Qatar Investment Authority, headquartered in Doha, Qatar, has made significant inroads into the European startup ecosystem with six notable investments. As the sovereign wealth fund of Qatar, QIA’s diversified portfolio spans private and public equity, infrastructure, and real estate, with strategic investments in tech startups across healthcare, consumer, and industrial sectors.

MetaVision Dubai, a newcomer to the scene, has swiftly garnered attention with six investments in European startups. Focusing on seed to Series A startups in the metaverse and Web3 space, MetaVision raised an undisclosed fund in 2022, affirming its commitment to emerging technologies and innovative ventures.

Investcorp, headquartered in Manama, Bahrain, has solidified its presence with six investments in European startups. With a focus on mid-sized B2B businesses, Investcorp’s diverse investment strategies encompass private equity, real estate, infrastructure, and credit management, contributing to its notable investments in companies such as Terra Quantum and TruKKer.

Chimera Capital, based in Abu Dhabi, UAE, rounds off the list with four strategic investments in European startups. As part of a prominent business conglomerate, Chimera Capital leverages its global reach and sector-agnostic approach to drive investments in ventures such as CMR Surgical and Neat Burger.

In conclusion, the burgeoning influx of capital from Gulf investors into European startups underscores the region’s growing appeal as a vibrant hub for innovation and entrepreneurship. With key players such as Aramco Ventures, Mubadala Capital, and Ventura Capital leading the charge, European startups are poised to benefit from the strategic investments and partnerships forged with Gulf investors, propelling them towards sustained growth and success in the global market landscape.


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China Reveals Lunar Mission: Sending ‘Taikonauts’ To The Moon From 2030 Onwards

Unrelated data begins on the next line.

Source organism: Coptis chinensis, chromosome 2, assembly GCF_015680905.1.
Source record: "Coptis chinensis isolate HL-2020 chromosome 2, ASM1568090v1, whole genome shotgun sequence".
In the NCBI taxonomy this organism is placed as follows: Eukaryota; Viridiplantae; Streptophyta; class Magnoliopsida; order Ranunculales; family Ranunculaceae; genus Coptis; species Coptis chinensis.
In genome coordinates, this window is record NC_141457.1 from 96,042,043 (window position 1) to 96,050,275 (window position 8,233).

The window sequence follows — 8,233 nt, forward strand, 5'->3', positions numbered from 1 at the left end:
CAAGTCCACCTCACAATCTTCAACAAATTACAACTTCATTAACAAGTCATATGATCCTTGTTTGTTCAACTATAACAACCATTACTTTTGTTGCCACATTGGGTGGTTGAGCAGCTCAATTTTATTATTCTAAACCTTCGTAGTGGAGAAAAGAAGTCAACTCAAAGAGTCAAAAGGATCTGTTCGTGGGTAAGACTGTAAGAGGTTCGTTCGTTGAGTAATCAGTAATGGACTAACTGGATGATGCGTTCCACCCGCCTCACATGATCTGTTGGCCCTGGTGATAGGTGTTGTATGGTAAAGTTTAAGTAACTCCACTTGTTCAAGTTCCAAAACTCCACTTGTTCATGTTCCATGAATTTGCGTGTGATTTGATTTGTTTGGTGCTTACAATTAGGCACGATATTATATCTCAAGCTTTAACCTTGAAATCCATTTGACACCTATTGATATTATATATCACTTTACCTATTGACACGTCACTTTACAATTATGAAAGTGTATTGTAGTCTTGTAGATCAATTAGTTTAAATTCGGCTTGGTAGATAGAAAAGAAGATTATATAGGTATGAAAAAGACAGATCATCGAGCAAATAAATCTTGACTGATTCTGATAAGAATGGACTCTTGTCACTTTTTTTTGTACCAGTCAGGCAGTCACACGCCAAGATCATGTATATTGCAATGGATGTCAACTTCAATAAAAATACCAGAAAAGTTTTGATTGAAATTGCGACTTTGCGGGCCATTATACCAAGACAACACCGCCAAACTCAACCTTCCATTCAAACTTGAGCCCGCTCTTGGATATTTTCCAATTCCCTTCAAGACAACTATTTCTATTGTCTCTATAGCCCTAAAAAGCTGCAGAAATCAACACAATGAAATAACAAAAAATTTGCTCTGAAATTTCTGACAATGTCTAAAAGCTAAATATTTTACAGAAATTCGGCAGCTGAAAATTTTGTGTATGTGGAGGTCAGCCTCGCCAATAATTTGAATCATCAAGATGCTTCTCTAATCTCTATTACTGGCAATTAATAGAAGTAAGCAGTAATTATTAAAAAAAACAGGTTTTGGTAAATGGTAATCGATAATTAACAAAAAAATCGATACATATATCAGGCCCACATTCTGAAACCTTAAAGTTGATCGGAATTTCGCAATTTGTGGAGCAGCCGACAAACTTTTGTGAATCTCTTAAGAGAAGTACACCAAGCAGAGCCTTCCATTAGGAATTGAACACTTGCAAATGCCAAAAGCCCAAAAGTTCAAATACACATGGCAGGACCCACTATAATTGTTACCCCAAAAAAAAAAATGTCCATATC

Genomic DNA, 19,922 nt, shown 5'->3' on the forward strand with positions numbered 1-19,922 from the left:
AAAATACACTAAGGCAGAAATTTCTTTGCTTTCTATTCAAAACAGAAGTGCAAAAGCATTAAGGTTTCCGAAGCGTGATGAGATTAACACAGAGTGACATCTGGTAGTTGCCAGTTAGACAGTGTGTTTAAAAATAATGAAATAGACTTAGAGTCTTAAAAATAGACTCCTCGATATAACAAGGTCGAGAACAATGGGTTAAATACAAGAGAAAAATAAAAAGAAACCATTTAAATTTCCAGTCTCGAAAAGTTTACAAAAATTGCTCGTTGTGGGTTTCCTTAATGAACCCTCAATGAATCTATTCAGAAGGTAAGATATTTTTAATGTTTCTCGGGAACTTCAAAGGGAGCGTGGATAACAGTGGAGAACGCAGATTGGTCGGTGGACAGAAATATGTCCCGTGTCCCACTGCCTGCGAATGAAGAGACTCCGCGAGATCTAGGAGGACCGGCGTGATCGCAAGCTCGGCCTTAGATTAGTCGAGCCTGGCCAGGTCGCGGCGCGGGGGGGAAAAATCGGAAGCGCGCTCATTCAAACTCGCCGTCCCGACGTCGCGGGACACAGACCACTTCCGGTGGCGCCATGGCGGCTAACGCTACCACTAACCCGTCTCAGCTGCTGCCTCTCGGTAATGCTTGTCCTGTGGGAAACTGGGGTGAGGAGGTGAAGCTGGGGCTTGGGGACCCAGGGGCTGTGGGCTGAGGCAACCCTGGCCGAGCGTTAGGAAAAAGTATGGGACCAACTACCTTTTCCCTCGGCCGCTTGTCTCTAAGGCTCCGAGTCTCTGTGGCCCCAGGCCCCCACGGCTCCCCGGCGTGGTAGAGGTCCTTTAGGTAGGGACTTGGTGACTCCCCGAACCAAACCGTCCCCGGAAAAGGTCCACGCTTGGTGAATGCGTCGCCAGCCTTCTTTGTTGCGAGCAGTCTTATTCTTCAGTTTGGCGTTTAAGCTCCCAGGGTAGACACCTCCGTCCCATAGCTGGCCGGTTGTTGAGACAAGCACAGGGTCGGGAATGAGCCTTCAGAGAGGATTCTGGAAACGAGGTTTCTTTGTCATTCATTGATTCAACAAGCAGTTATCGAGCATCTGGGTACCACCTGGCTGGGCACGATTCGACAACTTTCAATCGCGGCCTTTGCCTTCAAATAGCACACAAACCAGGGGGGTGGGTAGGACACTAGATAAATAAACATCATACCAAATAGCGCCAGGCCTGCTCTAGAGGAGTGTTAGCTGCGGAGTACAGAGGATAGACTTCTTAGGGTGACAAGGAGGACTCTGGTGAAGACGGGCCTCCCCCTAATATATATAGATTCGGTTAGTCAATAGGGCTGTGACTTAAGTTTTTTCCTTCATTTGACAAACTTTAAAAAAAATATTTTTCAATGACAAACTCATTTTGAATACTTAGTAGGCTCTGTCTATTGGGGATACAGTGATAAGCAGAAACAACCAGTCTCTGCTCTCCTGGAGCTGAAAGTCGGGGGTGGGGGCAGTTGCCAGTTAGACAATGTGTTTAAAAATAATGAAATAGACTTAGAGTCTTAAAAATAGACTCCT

China Reveals Lunar Mission

The Voice Of EU | In a bold stride towards lunar exploration, the Chinese Space Agency has unveiled its ambitious plans for a moon landing set to unfold in the 2030s. While exact timelines remain uncertain, this endeavor signals a potential resurgence of the historic space race reminiscent of the 1960s rivalry between the United States and the USSR.

China’s recent strides in lunar exploration include the deployment of three devices on the moon’s surface, coupled with the successful launch of the Queqiao-2 satellite. This satellite serves as a crucial communication link, bolstering connectivity between Earth and forthcoming missions to the moon’s far side and south pole.

Unlike the secretive approach of the Soviet Union in the past, China’s strategy leans towards transparency, albeit with a hint of mystery surrounding the finer details. Recent revelations showcase the naming and models of lunar spacecraft, steeped in cultural significance. The Mengzhou, translating to “dream ship,” will ferry three astronauts to and from the moon, while the Lanyue, meaning “embrace the moon,” will descend to the lunar surface.

Drawing inspiration from both Russian and American precedents, China’s lunar endeavor presents a novel approach. Unlike its predecessors, China will employ separate launches for the manned module and lunar lander due to the absence of colossal space shuttles. This modular approach bears semblance to SpaceX’s Falcon Heavy, reflecting a contemporary adaptation of past achievements.

Upon reaching lunar orbit, astronauts, known as “taikonauts” in Chinese, will rendezvous with the lunar lander, reminiscent of the Apollo program’s maneuvers. However, distinct engineering choices mark China’s departure from traditional lunar landing methods.

The Chinese lunar lander, while reminiscent of the Apollo Lunar Module, introduces novel features such as a single set of engines and potential reusability and advance technology. Unlike past missions where lunar modules were discarded, China’s design hints at the possibility of refueling and reuse, opening avenues for sustained lunar exploration.

China Reveals Lunar Mission: Sending 'Taikonauts' To The Moon From 2030 Onwards